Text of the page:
Wine Advocate | Rating: 100The 2016 Cabernet Sauvignon has a deep garnet-purple color. Its nose begins a little reserved, slowly revealing a quiet intensity of freshly crushed blackberries, chocolate-covered cherries, cassis and aniseed with compelling nuances of black tea, cigar box, truffles and charcuterie, plus, with coaxing, gentle wafts of red roses and crushed rocks emerge. The medium to full-bodied palate is simply arresting, offering a a myriad floral and earth sparks amidst a black fruit core and with seamless, firm, very fine-grained tannins. Well-knit freshness brings forth layer after layer of delicate nuances on the very long, mineral-laced finish. The team at Eisele, led by Frédéric Engerer (of Chateau Latour) and beautifully orchestrated by winemaker Hélène Mingot, have knocked it out of the park this vintage with this singular expression that both embraces the site's heritage and reveals parts unknown.Author: Lisa Perrotti-BrownIssue: Mid-October 2018 New Releases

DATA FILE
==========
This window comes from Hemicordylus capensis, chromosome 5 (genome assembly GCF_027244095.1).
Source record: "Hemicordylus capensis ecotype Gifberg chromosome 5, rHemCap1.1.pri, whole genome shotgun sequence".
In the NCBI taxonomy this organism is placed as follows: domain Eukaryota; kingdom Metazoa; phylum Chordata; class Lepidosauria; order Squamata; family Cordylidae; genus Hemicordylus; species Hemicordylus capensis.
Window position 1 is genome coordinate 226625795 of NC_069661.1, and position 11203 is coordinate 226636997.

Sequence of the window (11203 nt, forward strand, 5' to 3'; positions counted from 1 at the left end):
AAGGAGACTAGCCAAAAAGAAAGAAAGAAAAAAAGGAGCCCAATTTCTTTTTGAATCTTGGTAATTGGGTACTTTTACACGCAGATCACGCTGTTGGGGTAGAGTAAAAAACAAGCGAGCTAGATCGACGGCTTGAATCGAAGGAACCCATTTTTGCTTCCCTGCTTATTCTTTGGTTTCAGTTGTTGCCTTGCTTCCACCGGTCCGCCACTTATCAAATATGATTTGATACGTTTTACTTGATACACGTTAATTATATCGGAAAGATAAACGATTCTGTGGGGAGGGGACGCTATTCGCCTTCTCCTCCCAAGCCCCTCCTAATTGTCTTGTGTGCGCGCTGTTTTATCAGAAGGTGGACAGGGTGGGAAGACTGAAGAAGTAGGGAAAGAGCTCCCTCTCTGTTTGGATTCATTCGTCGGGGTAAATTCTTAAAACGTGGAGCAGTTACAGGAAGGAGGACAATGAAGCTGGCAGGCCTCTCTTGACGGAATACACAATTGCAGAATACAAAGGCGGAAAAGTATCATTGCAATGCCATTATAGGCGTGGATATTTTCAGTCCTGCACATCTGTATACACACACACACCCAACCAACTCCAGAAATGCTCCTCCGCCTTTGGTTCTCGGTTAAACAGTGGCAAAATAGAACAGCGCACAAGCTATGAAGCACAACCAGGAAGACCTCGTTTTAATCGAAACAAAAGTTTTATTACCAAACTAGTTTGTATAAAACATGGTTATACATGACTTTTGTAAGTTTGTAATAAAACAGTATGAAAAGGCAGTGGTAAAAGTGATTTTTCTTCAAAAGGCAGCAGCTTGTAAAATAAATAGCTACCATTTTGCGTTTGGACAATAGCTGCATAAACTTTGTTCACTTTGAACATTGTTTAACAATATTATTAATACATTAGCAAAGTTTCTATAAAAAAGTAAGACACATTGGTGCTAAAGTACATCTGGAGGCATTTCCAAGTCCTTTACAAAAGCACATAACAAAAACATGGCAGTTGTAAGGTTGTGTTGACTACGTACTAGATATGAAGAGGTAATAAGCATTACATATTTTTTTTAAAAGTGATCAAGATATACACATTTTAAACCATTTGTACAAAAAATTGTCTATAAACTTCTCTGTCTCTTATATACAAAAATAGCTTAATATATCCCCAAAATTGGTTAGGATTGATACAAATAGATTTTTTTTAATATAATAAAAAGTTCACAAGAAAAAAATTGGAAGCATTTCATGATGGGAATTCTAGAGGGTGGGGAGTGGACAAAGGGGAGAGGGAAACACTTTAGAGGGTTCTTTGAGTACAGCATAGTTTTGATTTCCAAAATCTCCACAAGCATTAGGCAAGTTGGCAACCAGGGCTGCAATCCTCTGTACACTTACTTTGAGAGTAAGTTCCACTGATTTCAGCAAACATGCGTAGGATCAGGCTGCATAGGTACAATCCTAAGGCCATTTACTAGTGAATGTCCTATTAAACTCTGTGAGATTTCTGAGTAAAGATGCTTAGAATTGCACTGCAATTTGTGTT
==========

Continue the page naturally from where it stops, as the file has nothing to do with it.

Wine Spectator | Rating: 96Ripe, broad and fleshy, this lets beautiful plum sauce and blackberry compote notes drape effortlessly over a tobacco- and loam-accented spine. The loamy edge drives through the finish with authority, while the fruit keeps cascading over it, ending very long and very deep. This has a beguiling aspect despite the enormous scale, but it should benefit from cellaring. A wine of the earth, through and through. Best from 2021 through 2035. 1,825 cases made. — JMDrink Dates: 2021-2035Author: James MolesworthIssue: Aug 31, 2019
James Suckling | Rating: 99The aromas are so complex here with blackberries, blackcurrants, raspberries and orange peel. Juicy and deep with a polished and lush texture. Full-bodied yet supple and harmonious. Poised and extremely long. You really want to drink this now, but be patient. Try after 2024.Drink Dates: 2024+Author: James SucklingIssue: Friday, May 3, 2019
California is the heartland of wine production in the US, and the state that brought prestige to American wine thanks to the pioneers who built early wineries like , , , and in the 1800s. Its large geographic area ensures a great diversity in growing sites, varieties grown, and quality levels. Generalizations about the state's wines have numerous exceptions; however, a few key facts generally hold true—ample sunshine, dry weather during the growing season, and moderate winters prevail. and continue to dominate the state's production—albeit in continually smaller percentages, as growers continue to diversify. More than 100 different varieties can be found throughout the state.